Why would you want to relabel yourself with a term that came with fear of the unknown? The problem is multiple societies have place such a high value on female virginity, bringing on a huge gender double standard. There is no similar element for men. Sure, to a smaller effect, but history has so emphasized the importance of feminine virginity vs. male virginity (young men being dragged to prostitutes by their fathers to make them a “man”), it’s difficult to escape. Our society today has swung to the opposite extreme. All or nothing. Sex being thrown away as nothing instead of being valued.

For me, there’s so much more power in someone choosing to live a celibate life. It’s not that you don’t know what you’re missing out on. There’s nothing to run and hide from. But there’s something of value as well. It’s not an act to be disregarded by either female or male. Whether to engage or not is a personal choice. We have to stop seeing it as black & white. A choice to take a break from sexual relationships is exactly that. A Choice. Not a return to a previous state. Learn from mistakes you’ve made; regard them because they matter. It’s through our difficult times that we experience the most growth. Take life experiences & use them to grow. Embrace them.

Ramblings about Standards

We all know every woman is dying to be a mother. Of course that’s the only reason we get married. But a man doesn’t have that same inbuild need. Or does he? 

There is such a double standard these days. Society assumes that a woman isn’t fulfilled unless she had given birth. But why don’t we assume that about the men around us? With this fight for equality around us, we need to get over this belief that we are all the same or that genders have certain characteristics that we share. I am coming to the belief more and more that people are on a plane of existence and not a continium. In sexuality, in drives, in stereotypical gender roles. We give men a much greater variety of desires when it comes to children. But women are all expected to greatly desire them.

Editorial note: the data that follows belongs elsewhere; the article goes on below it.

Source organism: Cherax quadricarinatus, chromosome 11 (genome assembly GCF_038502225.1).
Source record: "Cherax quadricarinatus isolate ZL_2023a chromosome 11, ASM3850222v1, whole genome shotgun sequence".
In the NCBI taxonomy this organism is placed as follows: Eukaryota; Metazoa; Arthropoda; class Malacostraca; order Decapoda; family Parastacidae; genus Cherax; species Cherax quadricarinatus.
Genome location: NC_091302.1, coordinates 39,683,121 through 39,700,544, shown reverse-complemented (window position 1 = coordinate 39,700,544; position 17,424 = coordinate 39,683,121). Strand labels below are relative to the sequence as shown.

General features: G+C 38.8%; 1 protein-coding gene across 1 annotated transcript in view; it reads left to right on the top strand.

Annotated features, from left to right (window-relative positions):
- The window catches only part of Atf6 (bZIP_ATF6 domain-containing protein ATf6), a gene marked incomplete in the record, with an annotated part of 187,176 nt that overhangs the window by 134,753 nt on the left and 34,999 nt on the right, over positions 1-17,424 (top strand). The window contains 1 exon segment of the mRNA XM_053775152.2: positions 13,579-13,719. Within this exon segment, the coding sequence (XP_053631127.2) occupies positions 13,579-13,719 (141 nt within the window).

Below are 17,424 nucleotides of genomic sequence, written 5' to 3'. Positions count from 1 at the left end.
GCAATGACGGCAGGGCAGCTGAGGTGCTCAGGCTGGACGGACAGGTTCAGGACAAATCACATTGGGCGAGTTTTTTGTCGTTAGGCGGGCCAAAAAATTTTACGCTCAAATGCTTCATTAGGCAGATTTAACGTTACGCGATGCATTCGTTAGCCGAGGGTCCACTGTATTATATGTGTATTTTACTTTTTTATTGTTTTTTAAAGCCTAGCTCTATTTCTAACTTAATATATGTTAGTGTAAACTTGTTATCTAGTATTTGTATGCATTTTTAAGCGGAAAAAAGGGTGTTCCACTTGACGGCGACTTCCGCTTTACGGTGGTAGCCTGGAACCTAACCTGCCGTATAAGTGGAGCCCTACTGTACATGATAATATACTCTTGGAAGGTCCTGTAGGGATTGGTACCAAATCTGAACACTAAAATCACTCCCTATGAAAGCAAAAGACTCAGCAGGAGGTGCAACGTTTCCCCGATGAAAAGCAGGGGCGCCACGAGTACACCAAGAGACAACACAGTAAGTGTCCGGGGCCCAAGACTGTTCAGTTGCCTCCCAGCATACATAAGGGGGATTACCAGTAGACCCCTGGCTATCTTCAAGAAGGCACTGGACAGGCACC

G was a bit ambivalent about children. I had to initiate conversations about them. I decided it was time. He is an amazing father, but he would have truly been okay with kids or no kids. I, on the other hand, was sure I wanted them. Have my timeline all worked out (although it has modified slightly). 

From certain moms groups I’m in, some moms have had kids because it’s expected of them and they’re bowing to pressure. Others have simply unintentionally gotten pregnant. Then there are those like me who planned and did it all on our time tables and very much intended for our children. But no matter what’s going on in our lives, we all suffer judgement on the choices we make about our wombs. Now, I will say our husbands do get a little say in what happens – maybe 10%. But definitely no where near a deciding vote. Just a little bit where, if we’re on the fence, their advice is welcome (but not necessarily followed).

Where are all of these thoughts coming from? A friend who is thinking she only wants one. A cousin who is sure she doesn’t want any. And they will both have to fight society for choices concerning their own bodies. 
Have an even number of kids I’ve been told – when I mentioned I might want three. Overheard an older lady at church tell an acquintance “maybe next time you’ll have your girl!” as the mother wrangled her 3 boys.  Others looks for the perfect family of a boy and a girl. Why should we be made to feel inadequate because we have only birthed a single gender or want an uneven number of children. God is the one who determines the type of bambinos we need in our lives. The genders, the personalities, the numbers. Family dynamics don’t guarantee siblings will pair up perfectly. I have three brothers. I was often off reading while they did their thing.

Ultimately, it’s my womb. My opinions. My God-given desire for no children. My God-given burn for one, six. My God-given heart for adoption or fostering.